[EDITORIALS]No aid under nuclear threat

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[EDITORIALS]No aid under nuclear threat

After the revelation that North Korea was secretly developing a uranium-enrichment program, we are unable to repress our indignation at the North's duplicity. Pyeongyang has been stressing that the two Koreas are one and the June 15 Joint Declaration must be implemented at the same time it was secretly developing new methods to build nuclear weapons. Such actions cannot be justified under any circumstances.

North Korea argued that its nuclear program is for its own survival and is intended to be used as a bargaining tool in negotiations with the United States. This excuse makes sense only if the South is regarded as a target of nuclear threat. The mere thought of it makes us shudder.

Unless the North apologizes and gives up the nuclear program, we cannot continue giving assistance to the North. Until the issue of the nuclear threat to the South is resolved, economic cooperation can never be justified.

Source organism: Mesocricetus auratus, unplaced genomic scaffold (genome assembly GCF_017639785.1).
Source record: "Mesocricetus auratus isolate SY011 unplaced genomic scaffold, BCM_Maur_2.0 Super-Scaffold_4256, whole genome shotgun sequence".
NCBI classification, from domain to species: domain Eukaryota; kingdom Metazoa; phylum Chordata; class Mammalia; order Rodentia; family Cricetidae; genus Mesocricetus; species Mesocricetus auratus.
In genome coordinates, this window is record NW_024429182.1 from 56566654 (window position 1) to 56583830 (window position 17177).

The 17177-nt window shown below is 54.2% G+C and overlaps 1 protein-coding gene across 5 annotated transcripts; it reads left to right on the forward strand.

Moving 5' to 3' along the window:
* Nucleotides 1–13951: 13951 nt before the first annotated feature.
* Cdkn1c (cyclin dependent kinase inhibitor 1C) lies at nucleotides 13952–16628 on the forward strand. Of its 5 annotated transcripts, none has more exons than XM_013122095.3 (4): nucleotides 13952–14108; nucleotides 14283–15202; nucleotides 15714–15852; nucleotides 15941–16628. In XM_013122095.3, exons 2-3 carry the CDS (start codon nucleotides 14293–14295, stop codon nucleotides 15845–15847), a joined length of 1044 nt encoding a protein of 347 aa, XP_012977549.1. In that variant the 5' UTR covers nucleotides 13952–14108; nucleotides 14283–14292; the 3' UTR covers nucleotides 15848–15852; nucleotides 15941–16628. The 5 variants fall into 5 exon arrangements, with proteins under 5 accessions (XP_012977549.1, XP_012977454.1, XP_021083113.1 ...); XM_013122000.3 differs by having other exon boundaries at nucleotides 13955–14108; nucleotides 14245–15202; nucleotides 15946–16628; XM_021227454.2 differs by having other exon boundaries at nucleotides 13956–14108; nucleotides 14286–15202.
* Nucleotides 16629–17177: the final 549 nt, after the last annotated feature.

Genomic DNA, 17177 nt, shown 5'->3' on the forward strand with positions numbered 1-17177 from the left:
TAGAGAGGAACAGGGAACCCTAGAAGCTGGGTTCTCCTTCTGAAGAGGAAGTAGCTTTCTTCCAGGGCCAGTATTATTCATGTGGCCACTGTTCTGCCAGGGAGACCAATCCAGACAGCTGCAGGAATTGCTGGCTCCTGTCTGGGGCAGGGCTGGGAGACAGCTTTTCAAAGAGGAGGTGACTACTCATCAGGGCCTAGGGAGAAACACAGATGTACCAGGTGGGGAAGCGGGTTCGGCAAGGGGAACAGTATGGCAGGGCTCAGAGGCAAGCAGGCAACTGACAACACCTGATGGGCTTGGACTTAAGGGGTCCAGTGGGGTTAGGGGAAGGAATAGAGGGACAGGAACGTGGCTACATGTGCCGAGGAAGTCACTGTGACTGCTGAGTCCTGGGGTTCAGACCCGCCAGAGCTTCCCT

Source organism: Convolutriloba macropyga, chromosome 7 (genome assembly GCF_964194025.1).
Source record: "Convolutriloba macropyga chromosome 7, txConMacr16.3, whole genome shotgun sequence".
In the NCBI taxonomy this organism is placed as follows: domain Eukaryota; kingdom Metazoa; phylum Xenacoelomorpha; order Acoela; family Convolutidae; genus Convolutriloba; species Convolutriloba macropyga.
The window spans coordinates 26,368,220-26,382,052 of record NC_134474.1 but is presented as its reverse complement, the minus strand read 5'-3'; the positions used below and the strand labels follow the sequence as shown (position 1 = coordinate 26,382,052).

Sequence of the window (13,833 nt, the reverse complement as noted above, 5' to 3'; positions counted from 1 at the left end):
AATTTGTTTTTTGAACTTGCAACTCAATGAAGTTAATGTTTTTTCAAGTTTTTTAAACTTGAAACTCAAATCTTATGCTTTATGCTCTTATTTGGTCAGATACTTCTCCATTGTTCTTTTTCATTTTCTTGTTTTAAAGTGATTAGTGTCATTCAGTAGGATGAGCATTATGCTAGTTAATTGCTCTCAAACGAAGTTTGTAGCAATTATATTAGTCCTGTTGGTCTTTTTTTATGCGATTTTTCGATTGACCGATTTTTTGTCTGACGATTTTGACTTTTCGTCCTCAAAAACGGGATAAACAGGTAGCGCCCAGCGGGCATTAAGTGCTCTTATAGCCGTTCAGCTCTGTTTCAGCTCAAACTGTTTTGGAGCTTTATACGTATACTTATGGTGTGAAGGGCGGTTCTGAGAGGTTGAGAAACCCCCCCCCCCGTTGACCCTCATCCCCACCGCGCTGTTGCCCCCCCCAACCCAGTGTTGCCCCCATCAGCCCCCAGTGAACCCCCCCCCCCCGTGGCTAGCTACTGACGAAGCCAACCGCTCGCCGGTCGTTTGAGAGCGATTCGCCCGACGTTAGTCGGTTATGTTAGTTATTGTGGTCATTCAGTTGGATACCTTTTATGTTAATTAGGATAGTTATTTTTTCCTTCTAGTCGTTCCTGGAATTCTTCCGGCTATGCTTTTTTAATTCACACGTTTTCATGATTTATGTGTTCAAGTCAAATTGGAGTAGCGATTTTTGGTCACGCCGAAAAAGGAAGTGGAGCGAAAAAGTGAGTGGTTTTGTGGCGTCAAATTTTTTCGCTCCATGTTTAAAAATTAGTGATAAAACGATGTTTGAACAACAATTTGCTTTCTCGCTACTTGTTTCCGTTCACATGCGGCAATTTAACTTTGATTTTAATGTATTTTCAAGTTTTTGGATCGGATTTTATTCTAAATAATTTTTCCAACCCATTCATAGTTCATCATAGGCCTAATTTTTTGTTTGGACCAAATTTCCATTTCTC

The South Korean unification minister, Jeong Se-hyun, upon his departure for Pyeongyang to attend talks there, said Seoul will resolve the nuclear issue and at the same time proceed with reconciliatory and cooperative projects as planned. That is certainly absurd. The nuclear issue and economic cooperation cannot coexist. The minister is responsible for demanding an apology and clarification. Yet he made clear before his trip that he makes a principle of separating the nuclear issue from the economic cooperation. He evidently has no plan to demand an apology. National security and the engagement policy are separate matters; the nuclear issue and economic cooperation, however, can never be dealt with separately. Negotiating the two subjects side by side, as if unrelated, shows this government's poor understanding of the current situation.

Economic support to the North is our only negotiating tool on the nuclear issue, but the government has given up that tool even before sitting down at the negotiation table. With such an attitude, how can we expect the government to resolve the nuclear issue? We urge President Kim to make clear that channels of dialogues are open, but economic cooperation is not possible without Pyeong-yang's pledge to give up its nuclear program.
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